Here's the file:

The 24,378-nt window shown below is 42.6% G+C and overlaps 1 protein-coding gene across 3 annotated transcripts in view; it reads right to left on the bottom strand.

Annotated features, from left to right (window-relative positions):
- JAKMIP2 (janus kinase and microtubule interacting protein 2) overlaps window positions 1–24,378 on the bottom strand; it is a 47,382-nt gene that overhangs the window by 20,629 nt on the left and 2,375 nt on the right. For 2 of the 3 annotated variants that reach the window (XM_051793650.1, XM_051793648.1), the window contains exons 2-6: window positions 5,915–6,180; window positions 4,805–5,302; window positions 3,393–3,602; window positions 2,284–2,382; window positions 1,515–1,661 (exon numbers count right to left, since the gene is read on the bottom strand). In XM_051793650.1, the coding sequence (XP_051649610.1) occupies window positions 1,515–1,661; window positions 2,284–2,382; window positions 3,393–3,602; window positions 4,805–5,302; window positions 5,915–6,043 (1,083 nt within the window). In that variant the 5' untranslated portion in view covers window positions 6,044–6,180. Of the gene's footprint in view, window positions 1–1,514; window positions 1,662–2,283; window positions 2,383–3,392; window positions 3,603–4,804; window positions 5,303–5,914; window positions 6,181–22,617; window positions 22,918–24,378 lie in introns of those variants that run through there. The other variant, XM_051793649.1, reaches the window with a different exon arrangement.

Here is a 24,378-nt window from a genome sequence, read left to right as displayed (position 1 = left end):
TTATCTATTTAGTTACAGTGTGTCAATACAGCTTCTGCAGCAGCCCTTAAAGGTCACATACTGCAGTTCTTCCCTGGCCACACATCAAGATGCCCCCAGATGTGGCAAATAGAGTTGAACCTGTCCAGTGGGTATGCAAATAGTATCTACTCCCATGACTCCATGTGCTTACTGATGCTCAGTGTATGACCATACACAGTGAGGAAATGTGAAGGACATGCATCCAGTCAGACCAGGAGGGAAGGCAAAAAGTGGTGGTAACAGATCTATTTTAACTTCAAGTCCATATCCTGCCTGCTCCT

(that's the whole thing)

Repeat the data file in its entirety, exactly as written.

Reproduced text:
The 24,378-nt window shown below is 42.6% G+C and overlaps 1 protein-coding gene across 3 annotated transcripts in view; it reads right to left on the bottom strand.

Annotated features, from left to right (window-relative positions):
- JAKMIP2 (janus kinase and microtubule interacting protein 2) overlaps window positions 1–24,378 on the bottom strand; it is a 47,382-nt gene that overhangs the window by 20,629 nt on the left and 2,375 nt on the right. For 2 of the 3 annotated variants that reach the window (XM_051793650.1, XM_051793648.1), the window contains exons 2-6: window positions 5,915–6,180; window positions 4,805–5,302; window positions 3,393–3,602; window positions 2,284–2,382; window positions 1,515–1,661 (exon numbers count right to left, since the gene is read on the bottom strand). In XM_051793650.1, the coding sequence (XP_051649610.1) occupies window positions 1,515–1,661; window positions 2,284–2,382; window positions 3,393–3,602; window positions 4,805–5,302; window positions 5,915–6,043 (1,083 nt within the window). In that variant the 5' untranslated portion in view covers window positions 6,044–6,180. Of the gene's footprint in view, window positions 1–1,514; window positions 1,662–2,283; window positions 2,383–3,392; window positions 3,603–4,804; window positions 5,303–5,914; window positions 6,181–22,617; window positions 22,918–24,378 lie in introns of those variants that run through there. The other variant, XM_051793649.1, reaches the window with a different exon arrangement.

Here is a 24,378-nt window from a genome sequence, read left to right as displayed (position 1 = left end):
TTATCTATTTAGTTACAGTGTGTCAATACAGCTTCTGCAGCAGCCCTTAAAGGTCACATACTGCAGTTCTTCCCTGGCCACACATCAAGATGCCCCCAGATGTGGCAAATAGAGTTGAACCTGTCCAGTGGGTATGCAAATAGTATCTACTCCCATGACTCCATGTGCTTACTGATGCTCAGTGTATGACCATACACAGTGAGGAAATGTGAAGGACATGCATCCAGTCAGACCAGGAGGGAAGGCAAAAAGTGGTGGTAACAGATCTATTTTAACTTCAAGTCCATATCCTGCCTGCTCCT